We enclose below a message from the United Nation’s Secretary General, Kofi Anan, for International Women’s Day:
This year marks a milestone in the movement for gender equality and the advancement of women -- the 10-year review of the Beijing Conference and Platform for Action. In 1995, women gathered in Beijing and took a giant step forward on behalf of humankind. As a result, the world recognized explicitly, as never before, that gender equality is critical to the development and peace of every nation. Ten years on, women are not only more aware of their rights; they are more able to exercise them.
Over this decade, we have seen tangible progress on many fronts. Life expectancy and fertility rates have improved. More girls are enrolled in primary education. More women are earning an income than ever before. At the same time, new challenges have emerged. Consider the trafficking of women and children -- an odious but increasingly common practice. Or the increasing targeting of women in armed conflict. Or the terrifying growth of HIV/AIDS among women -- especially young women.
Yet as we look back on the past decade, one thing stands out above all else: we have learnt that the challenges facing women are not problems without solutions. We have learnt what works and what doesn’t. If we are to change the historical legacy that puts women at a disadvantage in most societies, we must implement what we have learnt on a larger scale. We must take specific, targeted action in a number of areas.
This year offers a precious opportunity for doing that, as the world’s leaders prepare to gather for a summit at the United Nations in September to review progress in implementing the Millennium Declaration, agreed in 2000 by all the world’s governments as a blueprint for building a better world in the twenty-first century. As part of that process, I would urge the international community to remember that promoting gender equality is not only women’s responsibility -- it is the responsibility of all of us.
Sixty years have passed since the founders of the United Nations inscribed, on the first page of our Charter, the equal rights of women and men. Since then, study after study has taught us that there is no tool for development more effective than the empowerment of women. No other policy is as likely to raise economic productivity, or to reduce infant and maternal mortality. No other policy is as sure to improve nutrition and promote health -- including the prevention of HIV/AIDS. No other policy is as powerful in increasing the chances of education for the next generation. And I would venture that no policy is more important in preventing conflict, or in achieving reconciliation after a conflict has ended.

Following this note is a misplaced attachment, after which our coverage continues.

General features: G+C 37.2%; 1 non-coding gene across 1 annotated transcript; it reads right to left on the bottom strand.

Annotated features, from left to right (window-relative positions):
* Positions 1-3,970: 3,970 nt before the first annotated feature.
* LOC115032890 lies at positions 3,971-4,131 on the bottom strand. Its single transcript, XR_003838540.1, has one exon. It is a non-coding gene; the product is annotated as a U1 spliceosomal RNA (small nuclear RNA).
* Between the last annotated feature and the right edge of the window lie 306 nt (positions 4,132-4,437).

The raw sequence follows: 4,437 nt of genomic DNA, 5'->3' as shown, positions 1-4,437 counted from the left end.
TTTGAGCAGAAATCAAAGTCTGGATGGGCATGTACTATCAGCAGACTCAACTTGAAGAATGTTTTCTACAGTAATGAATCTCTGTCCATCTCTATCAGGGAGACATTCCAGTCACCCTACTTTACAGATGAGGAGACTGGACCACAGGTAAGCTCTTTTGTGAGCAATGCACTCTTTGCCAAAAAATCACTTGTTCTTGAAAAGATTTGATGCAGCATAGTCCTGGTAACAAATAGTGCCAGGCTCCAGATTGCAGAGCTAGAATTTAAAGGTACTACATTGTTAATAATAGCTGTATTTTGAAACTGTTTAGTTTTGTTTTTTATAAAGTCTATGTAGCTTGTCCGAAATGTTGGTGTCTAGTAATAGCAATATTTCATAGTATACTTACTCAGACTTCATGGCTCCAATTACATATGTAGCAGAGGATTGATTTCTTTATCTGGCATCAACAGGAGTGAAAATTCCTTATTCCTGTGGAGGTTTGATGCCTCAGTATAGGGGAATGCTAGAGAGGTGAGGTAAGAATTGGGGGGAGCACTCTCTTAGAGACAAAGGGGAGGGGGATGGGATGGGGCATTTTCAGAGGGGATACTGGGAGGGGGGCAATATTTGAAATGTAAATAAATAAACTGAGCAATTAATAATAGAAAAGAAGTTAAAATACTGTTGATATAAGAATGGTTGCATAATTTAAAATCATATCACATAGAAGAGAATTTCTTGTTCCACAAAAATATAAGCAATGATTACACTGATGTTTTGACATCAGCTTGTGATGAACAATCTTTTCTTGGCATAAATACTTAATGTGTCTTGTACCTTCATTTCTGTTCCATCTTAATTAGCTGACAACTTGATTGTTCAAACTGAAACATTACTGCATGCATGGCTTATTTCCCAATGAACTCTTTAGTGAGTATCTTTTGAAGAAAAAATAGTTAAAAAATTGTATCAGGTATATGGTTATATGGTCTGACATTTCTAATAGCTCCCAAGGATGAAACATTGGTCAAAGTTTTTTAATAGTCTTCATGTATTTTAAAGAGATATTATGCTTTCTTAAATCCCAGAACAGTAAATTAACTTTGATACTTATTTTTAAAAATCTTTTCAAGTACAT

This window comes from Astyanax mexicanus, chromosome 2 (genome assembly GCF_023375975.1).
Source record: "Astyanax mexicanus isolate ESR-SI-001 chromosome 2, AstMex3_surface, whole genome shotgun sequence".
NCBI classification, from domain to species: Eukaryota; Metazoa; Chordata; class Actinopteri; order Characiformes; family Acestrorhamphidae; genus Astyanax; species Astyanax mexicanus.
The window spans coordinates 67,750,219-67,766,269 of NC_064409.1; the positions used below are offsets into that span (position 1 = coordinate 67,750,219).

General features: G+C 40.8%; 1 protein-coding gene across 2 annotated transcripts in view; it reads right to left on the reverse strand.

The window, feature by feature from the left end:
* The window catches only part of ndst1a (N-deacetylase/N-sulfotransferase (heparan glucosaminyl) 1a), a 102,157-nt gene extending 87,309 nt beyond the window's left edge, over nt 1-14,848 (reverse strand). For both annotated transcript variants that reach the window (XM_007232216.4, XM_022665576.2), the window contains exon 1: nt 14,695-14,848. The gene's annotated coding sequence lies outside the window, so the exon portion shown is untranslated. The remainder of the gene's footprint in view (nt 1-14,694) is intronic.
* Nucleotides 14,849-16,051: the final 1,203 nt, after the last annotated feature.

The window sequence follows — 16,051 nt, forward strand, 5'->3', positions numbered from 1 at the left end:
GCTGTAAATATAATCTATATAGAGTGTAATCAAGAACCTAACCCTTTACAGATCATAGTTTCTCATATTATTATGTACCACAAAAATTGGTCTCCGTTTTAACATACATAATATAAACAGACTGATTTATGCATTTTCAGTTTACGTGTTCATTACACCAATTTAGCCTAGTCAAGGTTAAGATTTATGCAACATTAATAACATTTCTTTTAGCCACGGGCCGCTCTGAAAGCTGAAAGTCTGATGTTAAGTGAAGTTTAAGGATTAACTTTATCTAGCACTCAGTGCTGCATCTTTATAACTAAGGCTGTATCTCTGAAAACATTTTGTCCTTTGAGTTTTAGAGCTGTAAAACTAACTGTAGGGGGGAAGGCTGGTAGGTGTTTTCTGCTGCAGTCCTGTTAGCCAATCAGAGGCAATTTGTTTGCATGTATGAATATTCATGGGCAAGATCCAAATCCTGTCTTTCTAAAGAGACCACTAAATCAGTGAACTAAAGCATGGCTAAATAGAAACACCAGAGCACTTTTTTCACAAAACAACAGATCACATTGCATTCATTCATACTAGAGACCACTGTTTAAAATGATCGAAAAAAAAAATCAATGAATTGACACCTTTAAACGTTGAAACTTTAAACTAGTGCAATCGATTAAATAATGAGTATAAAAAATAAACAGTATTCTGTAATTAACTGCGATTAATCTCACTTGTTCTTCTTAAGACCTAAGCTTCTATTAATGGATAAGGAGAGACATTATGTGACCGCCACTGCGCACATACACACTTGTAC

Whatever the very real benefits of investing in women, the most important fact remains: women themselves have the right to live in dignity, in freedom from want and freedom from fear. On this International Women’s Day, let us rededicate ourselves to making that a reality.
For more information on International Women’s Day, please visit the following websites:
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Monday, March 28, 2005
12:00 PM (Luncheon to follow)
Featuring the author, Craig Richardson, Associate Professor, Department of Economics, Salem College, with comments by Roger Bate, Fellow, American Enterprise Institute, and moderated by Marian Tupy, Assistant Director, Project on Global Economic Liberty, Cato Institute
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Zimbabwe’s general election comes at a time of unprecedented political and economic crisis. With the opposition violently suppressed, it is very likely that the government of Robert Mugabe will once again rig the March 31 poll. In the early years after its independence, Zimbabwe, with its vast wealth of minerals and rich farmland, seemed poised to be an African success story. Today it is one of the most rapidly deteriorating countries in Africa. How did that happen? According to Craig Richardson, President Robert Mugabe's decision to seize commercial farmland in 2000 sent the country on a downward spiral, with foreign investors fleeing, unemployment skyrocketing, life expectancies dropping, and inflation reaching 500 percent. Please join us for a discussion of a book that Hernando de Soto called "crucially important… [in] letting us know how badly the ignorance of the role of property rights in development can hurt a nation."
Cato book forums and luncheons are free of charge. To register for this event, please fill out the form below and click submit or email email@example.com, fax (202) 371-0841, or call (202) 789-5229 by 12:00 PM, Friday, March 25, 2005. Please arrive early. Seating is limited and not guaranteed. News media inquiries only (no registrations), please call (202) 789-5200. If you can't make it to the Cato Institute, watch this forum live online.